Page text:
With the pandemic and lockdown woes foodservice sector is under strain. Consumers know this and it has got some worried that businesses might start to “cut corners”, according to research by the Food Standards Agency.
"The thing I'm concerned about when restaurants eventually open is how long stuff's been in that freezer so I won't be going for the first couple of weeks,” one respondent told Ipsos Mori as part of the FSA’s consumer attitudes tracker.
UK Hospitality this week warned of a “glut” of wasted food and drink that could run into millions of pounds as restaurants and bars in London and parts of the south east moved into tier 3 restrictions.
“So many pubs, restaurants, bars, cafés and hotels, having invested so much to make their venues safe, are only just clinging on by the skin of their teeth, but will be forced to take another huge hit,” said chief executive Kate Nicholls.
Consumers are certainly showing heightened awareness of the financial pressure restaurants and cafés are under after months of disruption, according to the FSA. “‘Horsemeat’ remained a powerful reference point for their imaginations: might ‘fakes’ like that happen again?” the report reads.
Experts were quick to sound warnings of food crime in the early months of the pandemic. Supply chains have been under strain, which makes relabelling and substitution more tempting (and potentially lucrative). New suppliers and businesses have also emerged, but are they being tracked and tested as diligently?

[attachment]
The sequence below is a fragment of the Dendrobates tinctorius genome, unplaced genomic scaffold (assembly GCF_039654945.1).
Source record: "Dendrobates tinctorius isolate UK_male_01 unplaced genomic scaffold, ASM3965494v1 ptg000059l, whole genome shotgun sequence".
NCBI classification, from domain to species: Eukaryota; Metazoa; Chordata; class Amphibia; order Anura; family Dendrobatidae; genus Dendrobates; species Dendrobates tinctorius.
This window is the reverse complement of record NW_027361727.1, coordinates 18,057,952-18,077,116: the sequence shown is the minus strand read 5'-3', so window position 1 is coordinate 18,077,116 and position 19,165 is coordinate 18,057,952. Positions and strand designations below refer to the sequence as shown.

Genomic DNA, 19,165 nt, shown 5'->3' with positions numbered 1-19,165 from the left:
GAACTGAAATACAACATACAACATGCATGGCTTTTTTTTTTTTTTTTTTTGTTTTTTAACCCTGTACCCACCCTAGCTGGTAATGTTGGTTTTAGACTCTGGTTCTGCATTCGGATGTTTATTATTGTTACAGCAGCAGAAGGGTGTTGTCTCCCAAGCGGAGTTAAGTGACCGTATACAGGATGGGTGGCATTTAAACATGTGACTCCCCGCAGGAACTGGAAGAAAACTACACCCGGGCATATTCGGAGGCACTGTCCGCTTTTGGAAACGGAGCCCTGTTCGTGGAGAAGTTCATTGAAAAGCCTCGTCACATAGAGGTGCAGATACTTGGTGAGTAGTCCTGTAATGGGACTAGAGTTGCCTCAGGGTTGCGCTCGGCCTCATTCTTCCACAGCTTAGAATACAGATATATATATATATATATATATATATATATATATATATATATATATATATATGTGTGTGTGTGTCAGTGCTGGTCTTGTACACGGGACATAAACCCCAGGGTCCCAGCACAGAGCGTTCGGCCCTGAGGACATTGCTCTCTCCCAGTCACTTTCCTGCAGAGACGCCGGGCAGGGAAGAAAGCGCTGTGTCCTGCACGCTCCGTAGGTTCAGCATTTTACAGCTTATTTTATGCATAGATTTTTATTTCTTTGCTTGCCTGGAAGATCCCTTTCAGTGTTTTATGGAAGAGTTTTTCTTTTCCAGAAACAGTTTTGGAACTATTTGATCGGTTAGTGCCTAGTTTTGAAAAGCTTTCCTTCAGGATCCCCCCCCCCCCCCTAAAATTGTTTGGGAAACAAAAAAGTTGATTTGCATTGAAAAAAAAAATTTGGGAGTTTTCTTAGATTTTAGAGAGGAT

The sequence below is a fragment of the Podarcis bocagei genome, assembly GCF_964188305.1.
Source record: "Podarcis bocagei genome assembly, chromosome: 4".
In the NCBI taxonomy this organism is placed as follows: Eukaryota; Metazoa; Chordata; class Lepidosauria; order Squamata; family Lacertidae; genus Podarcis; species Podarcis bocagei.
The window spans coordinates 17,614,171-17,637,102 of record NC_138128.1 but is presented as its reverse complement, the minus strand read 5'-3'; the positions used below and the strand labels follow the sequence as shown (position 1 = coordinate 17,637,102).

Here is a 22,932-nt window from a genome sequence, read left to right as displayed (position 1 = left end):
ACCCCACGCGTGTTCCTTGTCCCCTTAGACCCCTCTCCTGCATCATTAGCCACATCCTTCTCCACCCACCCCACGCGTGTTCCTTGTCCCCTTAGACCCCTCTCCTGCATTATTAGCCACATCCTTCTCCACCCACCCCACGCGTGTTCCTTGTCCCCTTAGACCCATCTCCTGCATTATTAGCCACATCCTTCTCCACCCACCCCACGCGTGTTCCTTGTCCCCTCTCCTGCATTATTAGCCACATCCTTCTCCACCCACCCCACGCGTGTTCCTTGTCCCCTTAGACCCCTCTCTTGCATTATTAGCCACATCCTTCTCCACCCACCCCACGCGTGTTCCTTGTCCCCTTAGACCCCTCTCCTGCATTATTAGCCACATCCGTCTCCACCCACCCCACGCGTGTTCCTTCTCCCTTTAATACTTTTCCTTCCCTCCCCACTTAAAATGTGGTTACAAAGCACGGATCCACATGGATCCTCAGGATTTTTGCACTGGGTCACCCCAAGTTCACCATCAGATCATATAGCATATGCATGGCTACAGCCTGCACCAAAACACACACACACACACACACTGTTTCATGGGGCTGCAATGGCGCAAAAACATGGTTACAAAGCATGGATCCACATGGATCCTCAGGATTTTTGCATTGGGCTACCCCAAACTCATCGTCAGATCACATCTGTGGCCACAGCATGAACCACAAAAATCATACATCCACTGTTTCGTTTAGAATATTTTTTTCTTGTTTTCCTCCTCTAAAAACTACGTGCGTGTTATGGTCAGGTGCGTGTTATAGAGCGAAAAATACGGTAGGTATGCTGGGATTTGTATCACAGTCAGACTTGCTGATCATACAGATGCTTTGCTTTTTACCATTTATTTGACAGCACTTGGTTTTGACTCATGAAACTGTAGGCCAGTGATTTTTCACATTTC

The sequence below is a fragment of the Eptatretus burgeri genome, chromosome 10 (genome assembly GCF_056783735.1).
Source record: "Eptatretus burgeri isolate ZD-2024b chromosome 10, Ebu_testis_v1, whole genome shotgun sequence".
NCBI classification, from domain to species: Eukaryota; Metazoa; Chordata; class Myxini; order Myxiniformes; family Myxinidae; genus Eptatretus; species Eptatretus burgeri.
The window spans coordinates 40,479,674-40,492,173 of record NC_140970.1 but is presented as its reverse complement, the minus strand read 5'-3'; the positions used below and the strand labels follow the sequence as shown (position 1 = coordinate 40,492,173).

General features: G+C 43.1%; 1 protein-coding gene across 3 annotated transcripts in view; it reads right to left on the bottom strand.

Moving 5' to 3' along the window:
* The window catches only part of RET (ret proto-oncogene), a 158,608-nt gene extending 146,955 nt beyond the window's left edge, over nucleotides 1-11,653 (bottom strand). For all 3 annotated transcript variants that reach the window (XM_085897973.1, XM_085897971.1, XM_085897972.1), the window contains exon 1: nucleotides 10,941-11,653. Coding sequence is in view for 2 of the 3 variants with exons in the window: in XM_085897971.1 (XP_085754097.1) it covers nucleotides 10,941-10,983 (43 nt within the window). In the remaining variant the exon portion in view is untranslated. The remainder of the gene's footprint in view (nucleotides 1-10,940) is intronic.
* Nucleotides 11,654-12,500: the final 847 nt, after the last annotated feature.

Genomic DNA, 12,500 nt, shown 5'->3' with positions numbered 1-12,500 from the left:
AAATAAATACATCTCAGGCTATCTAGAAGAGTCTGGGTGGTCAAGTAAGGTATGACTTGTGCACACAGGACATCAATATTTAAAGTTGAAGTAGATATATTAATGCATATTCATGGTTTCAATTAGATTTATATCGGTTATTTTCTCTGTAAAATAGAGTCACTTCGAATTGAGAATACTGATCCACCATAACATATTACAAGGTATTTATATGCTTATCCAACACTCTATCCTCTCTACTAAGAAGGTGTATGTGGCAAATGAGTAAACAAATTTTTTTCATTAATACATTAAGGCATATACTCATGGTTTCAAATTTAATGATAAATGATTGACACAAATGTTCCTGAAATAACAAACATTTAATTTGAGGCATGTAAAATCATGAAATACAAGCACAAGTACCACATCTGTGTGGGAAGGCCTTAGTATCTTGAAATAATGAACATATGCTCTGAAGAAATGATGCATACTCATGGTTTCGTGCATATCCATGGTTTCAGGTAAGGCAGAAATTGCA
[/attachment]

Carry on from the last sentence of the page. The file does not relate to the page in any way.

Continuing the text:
“Now more than ever, organisations’ reputations are in the firing line, and a food fraud scandal could be catastrophic to an already-stretched industry,” noted Kimberly Carey Coffin, global technical director at Lloyd’s Register in the summer. Businesses need to remain vigilant, she said.
The FSA has also spotted a potential problem. Trust in the UK’s food system appears to remain high but an expert panel pulled together by the watchdog highlighted early on that “reduced inspection and enforcement actions” were going to be an issue. Potentially so too food crime: they couldn’t be certain if this was short-term or long-term but it was deemed to “most important” trend relating to food policy.
Diversification of food businesses and reliance on takeaways were other main areas of concern. Takeaways have largely remained open but a “high proportion” of those have lower food hygiene ratings. The FSA’s panel noted: “The takeaway sector often struggle to comply with allergen and other food safety requirements. No planned inspections may lead to lowering of standards, shortcuts, risks not being controlled.”